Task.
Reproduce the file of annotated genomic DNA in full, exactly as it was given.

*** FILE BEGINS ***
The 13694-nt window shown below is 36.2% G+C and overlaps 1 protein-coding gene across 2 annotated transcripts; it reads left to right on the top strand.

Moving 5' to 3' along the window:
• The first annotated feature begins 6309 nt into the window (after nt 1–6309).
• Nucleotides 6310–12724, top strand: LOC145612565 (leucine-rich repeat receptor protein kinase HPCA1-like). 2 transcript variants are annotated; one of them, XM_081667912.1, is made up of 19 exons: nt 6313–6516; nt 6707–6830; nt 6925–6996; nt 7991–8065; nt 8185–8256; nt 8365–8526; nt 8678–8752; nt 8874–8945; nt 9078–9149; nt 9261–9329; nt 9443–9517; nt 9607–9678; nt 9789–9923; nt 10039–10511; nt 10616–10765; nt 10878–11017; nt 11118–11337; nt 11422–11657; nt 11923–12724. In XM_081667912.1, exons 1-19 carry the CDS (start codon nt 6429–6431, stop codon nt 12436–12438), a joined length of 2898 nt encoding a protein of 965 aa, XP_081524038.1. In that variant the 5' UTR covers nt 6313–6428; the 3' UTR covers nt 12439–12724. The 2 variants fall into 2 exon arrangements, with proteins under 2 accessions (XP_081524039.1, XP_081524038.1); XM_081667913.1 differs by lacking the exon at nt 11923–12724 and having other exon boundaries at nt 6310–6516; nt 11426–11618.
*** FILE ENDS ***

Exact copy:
The 13694-nt window shown below is 36.2% G+C and overlaps 1 protein-coding gene across 2 annotated transcripts; it reads left to right on the top strand.

Moving 5' to 3' along the window:
• The first annotated feature begins 6309 nt into the window (after nt 1–6309).
• Nucleotides 6310–12724, top strand: LOC145612565 (leucine-rich repeat receptor protein kinase HPCA1-like). 2 transcript variants are annotated; one of them, XM_081667912.1, is made up of 19 exons: nt 6313–6516; nt 6707–6830; nt 6925–6996; nt 7991–8065; nt 8185–8256; nt 8365–8526; nt 8678–8752; nt 8874–8945; nt 9078–9149; nt 9261–9329; nt 9443–9517; nt 9607–9678; nt 9789–9923; nt 10039–10511; nt 10616–10765; nt 10878–11017; nt 11118–11337; nt 11422–11657; nt 11923–12724. In XM_081667912.1, exons 1-19 carry the CDS (start codon nt 6429–6431, stop codon nt 12436–12438), a joined length of 2898 nt encoding a protein of 965 aa, XP_081524038.1. In that variant the 5' UTR covers nt 6313–6428; the 3' UTR covers nt 12439–12724. The 2 variants fall into 2 exon arrangements, with proteins under 2 accessions (XP_081524039.1, XP_081524038.1); XM_081667913.1 differs by lacking the exon at nt 11923–12724 and having other exon boundaries at nt 6310–6516; nt 11426–11618.